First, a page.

The popular press seems to give more support to the latter view. The Washington Post recently quoted one top lobbyist as saying: “People in industry better have good lobbyists or they’re going to get rolled over.” Even companies that try to resist political involvement for various reasons usually end up joining the game. For example, Google was reluctant to lobby until it was under severe pressure for issues related to user privacy and operations in China. It then decided to hire high-profile Washington lobbyists and invest heavily in lobbying, as reported in The New York Times. Google’s story was hardly new; Microsoft went through the same process in 1996 when it was entangled in antitrust problems.

Firms lobby not only reactively to defend themselves from potentially harmful policies but also actively to profit from tax advantages, regulation loopholes and government budget appropriations. The benefits of lobbying are seemingly huge: The Washington Post reported a $100 return on $1 of investment in lobbying for corporations. Similarly BusinessWeek conservatively estimated that firms received an average of $28 in awarded federal earmark spending per dollar spent on lobbying. The benefits of these efforts can come through various channels. The defense industry lobbies for more government contracts; the hi-tech industry lobbies for issues related to patent; and of course, everybody lobbies for lower taxes.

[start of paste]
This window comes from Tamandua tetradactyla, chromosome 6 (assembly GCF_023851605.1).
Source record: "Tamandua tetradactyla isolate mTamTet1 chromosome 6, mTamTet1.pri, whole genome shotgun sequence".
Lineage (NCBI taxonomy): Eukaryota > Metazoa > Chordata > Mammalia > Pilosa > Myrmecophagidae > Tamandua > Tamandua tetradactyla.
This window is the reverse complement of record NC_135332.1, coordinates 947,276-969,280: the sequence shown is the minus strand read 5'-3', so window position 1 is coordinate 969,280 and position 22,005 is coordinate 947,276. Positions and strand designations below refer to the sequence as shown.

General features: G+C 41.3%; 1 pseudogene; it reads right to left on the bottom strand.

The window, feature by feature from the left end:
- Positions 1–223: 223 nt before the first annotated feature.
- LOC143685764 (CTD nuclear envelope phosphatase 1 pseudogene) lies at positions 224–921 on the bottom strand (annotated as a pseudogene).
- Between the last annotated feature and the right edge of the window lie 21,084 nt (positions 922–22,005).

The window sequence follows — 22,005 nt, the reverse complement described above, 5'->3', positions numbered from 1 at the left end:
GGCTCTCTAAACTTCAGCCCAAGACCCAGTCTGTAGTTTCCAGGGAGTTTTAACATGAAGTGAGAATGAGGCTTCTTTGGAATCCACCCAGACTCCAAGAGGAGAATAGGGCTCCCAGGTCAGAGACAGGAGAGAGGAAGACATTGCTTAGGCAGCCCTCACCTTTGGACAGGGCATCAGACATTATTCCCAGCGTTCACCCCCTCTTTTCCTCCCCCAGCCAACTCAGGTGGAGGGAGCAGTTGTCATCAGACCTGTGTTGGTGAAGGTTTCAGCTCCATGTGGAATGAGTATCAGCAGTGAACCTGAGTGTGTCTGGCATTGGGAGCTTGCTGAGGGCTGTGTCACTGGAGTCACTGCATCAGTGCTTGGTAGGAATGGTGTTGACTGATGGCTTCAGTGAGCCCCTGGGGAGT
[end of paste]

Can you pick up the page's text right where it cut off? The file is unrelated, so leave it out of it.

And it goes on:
To check whether these claims withstand statistical scrutiny, we compiled a database of corporate lobbying activities made possible by the Lobbying Disclosure Act of 1995. Prior to the Act there was no public data available on how much firms spent on federal lobbying, as lobbying organizations and professional lobbyists were not required to register or disclose their lobbying activities.

In brief, we found that spending on lobbying pays off handsomely. We looked at financial performance as reported in firms’ financial statements, as well as stock market returns. To gauge stock market performance, we constructed portfolios of companies based on their lobbying intensities (that is, by how much they lobby relative to their size). Based on these rankings, we discovered that firms in the top portfolio generated annual returns 8 percent higher than similar firms that do not lobby. Moreover, it was only these firms with the highest lobbying intensities that systematically outperformed their benchmarks. Thus, contrary to the impression gleaned from the financial press, not all lobbying yields huge rewards.